|2008 Joint Meeting of The Geological Society of America, Soil Science Society of America, American Society of Agronomy, Crop Science Society of America, Gulf Coast Association of Geological Societies with the Gulf Coast Section of SEPM|
|Paper No. 141-10|
|Presentation Time: 8:00 AM-4:45 PM|
Identification of Vanadinite (Pb5(V5+O4)3Cl) Formation in Lead Pipe Corrosion by-Products by XANES and μX-Ray Diffraction
GERKE, Tammie L., Department of Geology, University of Cincinnati, Cincinnati, OH 45221-0013, Tammie.Gerke@uc.edu, SHECKEL, Kirk G., U.S. Environmental Protection Agency, ORD, NRMRL, LRPCD, 5995 Center Hill Avenue, Cincinnati, OH 45224, and SCHOCK, Michael R., U.S. Environmental Protection Agency, ORD, NRMRL, WSWRD, TTEB, 26 West Martin Luther King Drive, Cincinnati, OH 45268|
Vanadium is beneficial or toxic to humans, depending on its concentration and oxidation state. Vanadyl (V4+) and vanadate (V5+) are the most toxic ions and may combine in natural and drinking waters to form a wide range of solids depending on the redox potential and pH. Ingestion of vanadium from drinking water is only recently being considered a potentially serious threat to human health. Vanadium accumulation, up to 1% by weight has been reported for corrosion deposits in lead drinking water pipes from numerous United States public drinking water systems (DWS), indicating a potential reservoir for human exposure if mobilized. This study presents the first detailed examination of vanadium speciation from twenty-one lead pipe corrosions by-products from eight municipal DWS. Six DWS use surface waters and two ground water as their sources. Vanadium concentrations for the samples determined by ICP-OES range from <40 to 8500 ppm. Bulk XANES, on eight samples, identified the presence of vanadinite (Pb5(V5+O4)3Cl). Additionally μXRD or μXANES analyses on three in-situ lead pipe corrosion by-products indicated the presence of vanadinite and its location. Vanadinite appears to be mainly concentrated at the surface or near-surface portion of the corrosion by-products. Hydraulic dislodgement of scale pieces or chemical breakdown resulting from water treatment changes, could mobilize vanadium and provide an unexpected and unmonitored detrimental human exposure event. The results of this study suggest that treatment processes, redox potential, and pH present in the distribution system are likely to play a key roles in the formation of vanadinite in drinking water pipe scales, as well as the presence of lead premise piping. Thus, it is imperative to further investigate the presence, speciation, and concentration of vanadium in corrosion by-products in order to assess the chemical and physical factors controlling the formation and release of vanadium into drinking water.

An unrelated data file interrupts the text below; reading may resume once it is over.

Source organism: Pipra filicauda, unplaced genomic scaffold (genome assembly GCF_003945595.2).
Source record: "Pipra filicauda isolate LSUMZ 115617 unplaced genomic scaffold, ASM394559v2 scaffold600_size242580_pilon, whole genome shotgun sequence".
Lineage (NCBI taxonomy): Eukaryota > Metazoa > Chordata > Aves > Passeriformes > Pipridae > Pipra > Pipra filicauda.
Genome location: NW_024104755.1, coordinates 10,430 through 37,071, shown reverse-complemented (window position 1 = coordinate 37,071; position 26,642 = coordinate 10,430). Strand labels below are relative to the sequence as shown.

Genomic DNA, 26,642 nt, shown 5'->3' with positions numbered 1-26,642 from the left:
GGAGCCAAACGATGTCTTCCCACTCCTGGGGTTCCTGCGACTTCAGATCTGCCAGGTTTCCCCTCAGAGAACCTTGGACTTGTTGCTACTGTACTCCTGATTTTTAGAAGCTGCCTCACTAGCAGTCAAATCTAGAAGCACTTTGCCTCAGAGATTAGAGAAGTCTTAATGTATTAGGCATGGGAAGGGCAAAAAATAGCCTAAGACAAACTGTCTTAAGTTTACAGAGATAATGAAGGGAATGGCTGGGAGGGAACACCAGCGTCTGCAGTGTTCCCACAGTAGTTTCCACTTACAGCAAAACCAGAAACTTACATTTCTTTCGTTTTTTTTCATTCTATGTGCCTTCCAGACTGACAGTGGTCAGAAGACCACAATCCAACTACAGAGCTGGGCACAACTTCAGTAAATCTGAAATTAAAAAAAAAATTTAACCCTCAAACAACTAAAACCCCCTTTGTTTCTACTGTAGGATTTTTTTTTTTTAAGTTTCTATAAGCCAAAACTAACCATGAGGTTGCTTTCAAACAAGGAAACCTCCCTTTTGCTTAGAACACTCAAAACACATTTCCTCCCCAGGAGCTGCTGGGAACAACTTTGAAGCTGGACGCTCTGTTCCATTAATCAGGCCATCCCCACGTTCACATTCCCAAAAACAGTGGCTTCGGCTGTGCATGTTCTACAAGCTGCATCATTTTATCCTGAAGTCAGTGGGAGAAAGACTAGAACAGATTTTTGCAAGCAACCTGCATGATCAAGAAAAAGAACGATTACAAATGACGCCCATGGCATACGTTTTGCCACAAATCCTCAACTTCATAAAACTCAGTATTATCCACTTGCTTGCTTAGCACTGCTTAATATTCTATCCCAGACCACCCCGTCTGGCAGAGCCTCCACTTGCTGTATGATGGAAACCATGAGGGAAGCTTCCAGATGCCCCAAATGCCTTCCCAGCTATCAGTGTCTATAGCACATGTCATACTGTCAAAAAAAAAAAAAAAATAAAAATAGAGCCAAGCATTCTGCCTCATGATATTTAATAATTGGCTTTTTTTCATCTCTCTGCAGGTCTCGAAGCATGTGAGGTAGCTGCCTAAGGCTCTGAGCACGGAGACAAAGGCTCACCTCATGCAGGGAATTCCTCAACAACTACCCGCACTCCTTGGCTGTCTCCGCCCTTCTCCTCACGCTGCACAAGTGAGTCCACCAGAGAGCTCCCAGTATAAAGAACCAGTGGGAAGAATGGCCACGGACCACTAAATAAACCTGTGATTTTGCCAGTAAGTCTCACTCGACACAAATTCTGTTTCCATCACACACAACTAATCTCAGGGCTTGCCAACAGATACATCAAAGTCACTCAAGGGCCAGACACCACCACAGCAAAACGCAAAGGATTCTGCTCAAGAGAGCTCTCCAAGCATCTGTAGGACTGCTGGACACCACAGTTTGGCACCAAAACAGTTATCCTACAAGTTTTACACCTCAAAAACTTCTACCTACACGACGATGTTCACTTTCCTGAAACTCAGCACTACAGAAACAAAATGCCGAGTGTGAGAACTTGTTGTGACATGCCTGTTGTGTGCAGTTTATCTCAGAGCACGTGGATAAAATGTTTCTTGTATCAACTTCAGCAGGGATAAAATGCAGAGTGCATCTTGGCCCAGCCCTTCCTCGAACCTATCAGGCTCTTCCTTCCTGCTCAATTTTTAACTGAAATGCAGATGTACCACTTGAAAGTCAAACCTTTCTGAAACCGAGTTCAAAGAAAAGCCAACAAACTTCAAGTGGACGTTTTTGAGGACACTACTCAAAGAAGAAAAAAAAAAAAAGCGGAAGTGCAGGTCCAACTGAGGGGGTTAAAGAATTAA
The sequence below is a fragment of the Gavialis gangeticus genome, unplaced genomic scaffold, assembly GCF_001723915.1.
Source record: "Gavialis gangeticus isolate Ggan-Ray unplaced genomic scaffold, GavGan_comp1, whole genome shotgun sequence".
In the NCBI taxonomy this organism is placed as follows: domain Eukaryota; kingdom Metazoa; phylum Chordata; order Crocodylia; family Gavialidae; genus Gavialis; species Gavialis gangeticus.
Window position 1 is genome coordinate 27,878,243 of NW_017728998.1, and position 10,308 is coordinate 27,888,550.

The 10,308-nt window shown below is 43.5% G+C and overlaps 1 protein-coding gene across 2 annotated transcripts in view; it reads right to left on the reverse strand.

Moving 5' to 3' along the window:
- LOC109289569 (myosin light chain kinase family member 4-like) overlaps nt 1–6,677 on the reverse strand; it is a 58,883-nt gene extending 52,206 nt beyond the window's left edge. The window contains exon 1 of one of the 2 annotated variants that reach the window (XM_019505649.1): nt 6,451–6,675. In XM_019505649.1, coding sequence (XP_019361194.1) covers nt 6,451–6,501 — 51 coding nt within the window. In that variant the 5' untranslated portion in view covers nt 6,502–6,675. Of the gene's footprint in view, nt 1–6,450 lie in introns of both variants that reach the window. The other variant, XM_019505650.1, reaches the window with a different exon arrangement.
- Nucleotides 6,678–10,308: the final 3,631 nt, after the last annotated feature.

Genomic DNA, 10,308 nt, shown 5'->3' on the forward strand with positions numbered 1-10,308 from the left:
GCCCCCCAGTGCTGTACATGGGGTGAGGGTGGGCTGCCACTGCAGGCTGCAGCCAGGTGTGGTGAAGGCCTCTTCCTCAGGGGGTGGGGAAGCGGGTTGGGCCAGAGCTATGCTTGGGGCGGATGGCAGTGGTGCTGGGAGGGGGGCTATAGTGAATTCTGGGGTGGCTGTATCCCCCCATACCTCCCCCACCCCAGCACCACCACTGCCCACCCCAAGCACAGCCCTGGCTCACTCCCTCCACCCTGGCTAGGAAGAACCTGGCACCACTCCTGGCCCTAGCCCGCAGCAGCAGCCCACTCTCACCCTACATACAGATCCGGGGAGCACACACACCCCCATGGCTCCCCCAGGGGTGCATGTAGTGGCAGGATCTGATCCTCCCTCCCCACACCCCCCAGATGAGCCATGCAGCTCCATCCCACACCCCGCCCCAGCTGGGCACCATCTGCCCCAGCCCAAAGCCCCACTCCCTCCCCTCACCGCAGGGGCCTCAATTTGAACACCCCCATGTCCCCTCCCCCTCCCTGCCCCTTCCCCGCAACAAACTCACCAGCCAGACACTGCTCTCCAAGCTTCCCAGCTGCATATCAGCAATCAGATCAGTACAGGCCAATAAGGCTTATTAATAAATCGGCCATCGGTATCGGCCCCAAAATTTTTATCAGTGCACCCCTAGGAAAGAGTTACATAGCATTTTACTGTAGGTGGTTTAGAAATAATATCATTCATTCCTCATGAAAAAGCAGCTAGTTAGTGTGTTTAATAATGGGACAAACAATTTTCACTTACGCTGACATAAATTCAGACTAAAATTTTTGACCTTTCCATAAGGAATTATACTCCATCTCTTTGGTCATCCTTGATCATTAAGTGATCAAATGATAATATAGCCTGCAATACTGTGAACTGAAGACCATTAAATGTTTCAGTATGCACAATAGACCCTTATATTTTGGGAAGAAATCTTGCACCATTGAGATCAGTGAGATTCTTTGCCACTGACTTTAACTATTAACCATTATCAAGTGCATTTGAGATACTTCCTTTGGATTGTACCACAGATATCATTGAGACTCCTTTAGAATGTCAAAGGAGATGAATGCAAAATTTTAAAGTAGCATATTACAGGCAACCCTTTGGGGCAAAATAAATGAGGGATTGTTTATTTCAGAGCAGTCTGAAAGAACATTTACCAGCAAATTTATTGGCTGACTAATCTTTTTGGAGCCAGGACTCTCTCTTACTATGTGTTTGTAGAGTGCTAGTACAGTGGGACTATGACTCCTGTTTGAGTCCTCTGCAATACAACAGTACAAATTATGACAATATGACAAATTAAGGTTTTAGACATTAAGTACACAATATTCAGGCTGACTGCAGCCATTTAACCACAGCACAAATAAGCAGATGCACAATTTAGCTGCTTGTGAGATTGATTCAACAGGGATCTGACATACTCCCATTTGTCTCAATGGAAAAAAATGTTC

2008 Joint Meeting of The Geological Society of America, Soil Science Society of America, American Society of Agronomy, Crop Science Society of America, Gulf Coast Association of Geological Societies with the Gulf Coast Section of SEPM
General Information for this Meeting
|Session No. 141--Booth# 10|
Geochemistry; Geochemistry, Organic (Posters)
George R. Brown Convention Center: Exhibit Hall E
8:00 AM-4:45 PM, Sunday, 5 October 2008
Geological Society of America Abstracts with Programs, Vol. 40, No. 6, p. 131
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